And vets are “enthralled” with the opportunities PwC has created for them, according to Donoghue. There are now more than 1,500 veterans and military family members involved in the Veterans Affinity Network across the organization, with multiple chapters throughout the country so PwC employees can work with local members to help get them all spooled up for their new jobs.

“We want to stay ahead of how vets are being leveraged in the marketplace,” Donoghue adds of the company’s efforts. “The leadership veterans offer is invaluable at every level of the company.”

Visit Hirepurpose to see and apply for roles with PwC »

U.S. soldiers surveil the area during a combined joint patrol in Manbij, Syria, November 1, 2018. Picture taken November 1, 2018. (U.S. Army/Zoe Garbarino/Handout via Reuters)

WASHINGTON (Reuters) - The United States will leave "a small peacekeeping group" of 200 American troops in Syria for a period of time after a U.S. pullout, the White House said on Thursday, as President Donald Trump pulled back from a complete withdrawal.

Read More Show Less
Construction crews staged material needed for the Santa Teresa Border Wall Replacement project near the Santa Teresa Port of Entry. (U.S. Customs and Border Patrol/Mani Albrecht)

With a legal fight challenge mounting from state governments over the Trump administration's use of a national emergency to construct at the U.S.-Mexico border, the president has kicked his push for the barrier into high gear.

On Wednesday, President Trump tweeted a time-lapse video of wall construction in New Mexico; the next day, he proclaimed that "THE WALL IS UNDER CONSTRUCTION RIGHT NOW"

But there's a big problem: The footage, which was filmed more than five months ago on Sep. 18, 2018, isn't really new wall construction at all, and certainly not part of the ongoing construction of "the wall" that Trump has been haggling with Congress over.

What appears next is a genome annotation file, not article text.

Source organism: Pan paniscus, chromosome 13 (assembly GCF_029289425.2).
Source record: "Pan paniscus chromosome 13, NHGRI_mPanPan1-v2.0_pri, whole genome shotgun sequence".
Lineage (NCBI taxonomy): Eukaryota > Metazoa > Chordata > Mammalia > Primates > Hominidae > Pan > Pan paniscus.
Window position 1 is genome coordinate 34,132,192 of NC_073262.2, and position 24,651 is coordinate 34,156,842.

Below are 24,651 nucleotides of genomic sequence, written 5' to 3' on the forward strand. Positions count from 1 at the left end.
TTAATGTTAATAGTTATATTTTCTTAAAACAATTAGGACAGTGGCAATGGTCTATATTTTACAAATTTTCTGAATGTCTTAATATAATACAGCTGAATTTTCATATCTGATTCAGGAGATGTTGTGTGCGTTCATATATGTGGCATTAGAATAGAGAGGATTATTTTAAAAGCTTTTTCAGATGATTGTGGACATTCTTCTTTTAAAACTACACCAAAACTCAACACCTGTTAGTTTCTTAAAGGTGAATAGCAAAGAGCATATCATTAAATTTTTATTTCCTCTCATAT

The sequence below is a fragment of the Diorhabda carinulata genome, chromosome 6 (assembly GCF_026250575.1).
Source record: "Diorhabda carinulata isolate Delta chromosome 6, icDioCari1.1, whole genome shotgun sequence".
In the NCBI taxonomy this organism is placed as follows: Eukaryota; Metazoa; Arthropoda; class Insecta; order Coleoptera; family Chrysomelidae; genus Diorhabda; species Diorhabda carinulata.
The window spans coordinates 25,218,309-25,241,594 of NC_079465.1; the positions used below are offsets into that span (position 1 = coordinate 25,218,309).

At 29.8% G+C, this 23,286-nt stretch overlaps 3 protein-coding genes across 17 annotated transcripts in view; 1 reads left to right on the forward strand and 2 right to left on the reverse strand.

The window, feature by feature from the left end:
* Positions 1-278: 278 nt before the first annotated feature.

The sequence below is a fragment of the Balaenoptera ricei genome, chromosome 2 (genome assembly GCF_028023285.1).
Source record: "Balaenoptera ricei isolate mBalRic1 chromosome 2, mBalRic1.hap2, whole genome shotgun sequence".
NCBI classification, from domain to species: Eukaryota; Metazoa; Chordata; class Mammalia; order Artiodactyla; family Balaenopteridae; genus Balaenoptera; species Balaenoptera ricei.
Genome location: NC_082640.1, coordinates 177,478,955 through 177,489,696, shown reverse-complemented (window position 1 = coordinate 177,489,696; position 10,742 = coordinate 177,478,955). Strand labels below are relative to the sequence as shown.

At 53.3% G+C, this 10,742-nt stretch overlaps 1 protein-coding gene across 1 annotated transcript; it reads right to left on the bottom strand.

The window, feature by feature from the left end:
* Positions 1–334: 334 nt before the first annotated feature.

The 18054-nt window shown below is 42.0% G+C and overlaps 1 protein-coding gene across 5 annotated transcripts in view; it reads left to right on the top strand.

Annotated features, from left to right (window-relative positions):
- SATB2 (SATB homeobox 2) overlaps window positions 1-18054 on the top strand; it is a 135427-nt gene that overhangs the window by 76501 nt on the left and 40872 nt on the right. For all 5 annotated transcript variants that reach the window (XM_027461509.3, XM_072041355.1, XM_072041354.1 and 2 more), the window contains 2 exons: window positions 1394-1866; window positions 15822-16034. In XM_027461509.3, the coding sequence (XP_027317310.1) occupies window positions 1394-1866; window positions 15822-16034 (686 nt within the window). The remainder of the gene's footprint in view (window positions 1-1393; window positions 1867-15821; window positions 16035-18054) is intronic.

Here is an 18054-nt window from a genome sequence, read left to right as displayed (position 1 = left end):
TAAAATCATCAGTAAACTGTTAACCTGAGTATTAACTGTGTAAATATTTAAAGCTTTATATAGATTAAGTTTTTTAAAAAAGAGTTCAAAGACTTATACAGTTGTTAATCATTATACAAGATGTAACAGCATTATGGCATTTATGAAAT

Read More Show Less
(From left to right) Chris Osman, Chris McKinley, Kent Kroeker, and Talon Burton

A group comprised of former U.S. military veterans and security contractors who were detained in Haiti on weapons charges has been brought back to the United States and arrested upon landing, The Miami-Herald reported.

The men — five Americans, two Serbs, and one Haitian — were stopped at a Port-au-Prince police checkpoint on Sunday while riding in two vehicles without license plates, according to police. When questioned, the heavily-armed men allegedly told police they were on a "government mission" before being taken into custody.

Read More Show Less
Army Sgt. Jeremy Seals died on Oct. 31, 2018, following a protracted battle with stomach cancer. His widow, Cheryl Seals is mounting a lawsuit alleging that military care providers missed her husband's cancer. Task & Purpose photo illustration by Aaron Provost

The widow of a soldier whose stomach cancer was allegedly overlooked by Army doctors for four years is mounting a medical malpractice lawsuit against the military, but due to a decades-old legal rule known as the Feres Doctrine, her case will likely be dismissed before it ever goes to trial.

Read More Show Less
The first grenade core was accidentally discovered on Nov. 28, 2018, by Virginia Department of Historic Resources staff examining relics recovered from the Betsy, a British ship scuttled during the last major battle of the Revolutionary War. The grenade's iron jacket had dissolved, but its core of black powder remained potent. Within a month or so, more than two dozen were found. (Virginia Department of Historic Resources via The Virginian-Pilot)

In an uh-oh episode of historic proportions, hand grenades from the last major battle of the Revolutionary War recently and repeatedly scrambled bomb squads in Virginia's capital city.

Wait – they had hand grenades in the Revolutionary War? Indeed. Hollow iron balls, filled with black powder, outfitted with a fuse, then lit and thrown.

And more than two dozen have been sitting in cardboard boxes at the Department of Historic Resources, undetected for 30 years.

Read More Show Less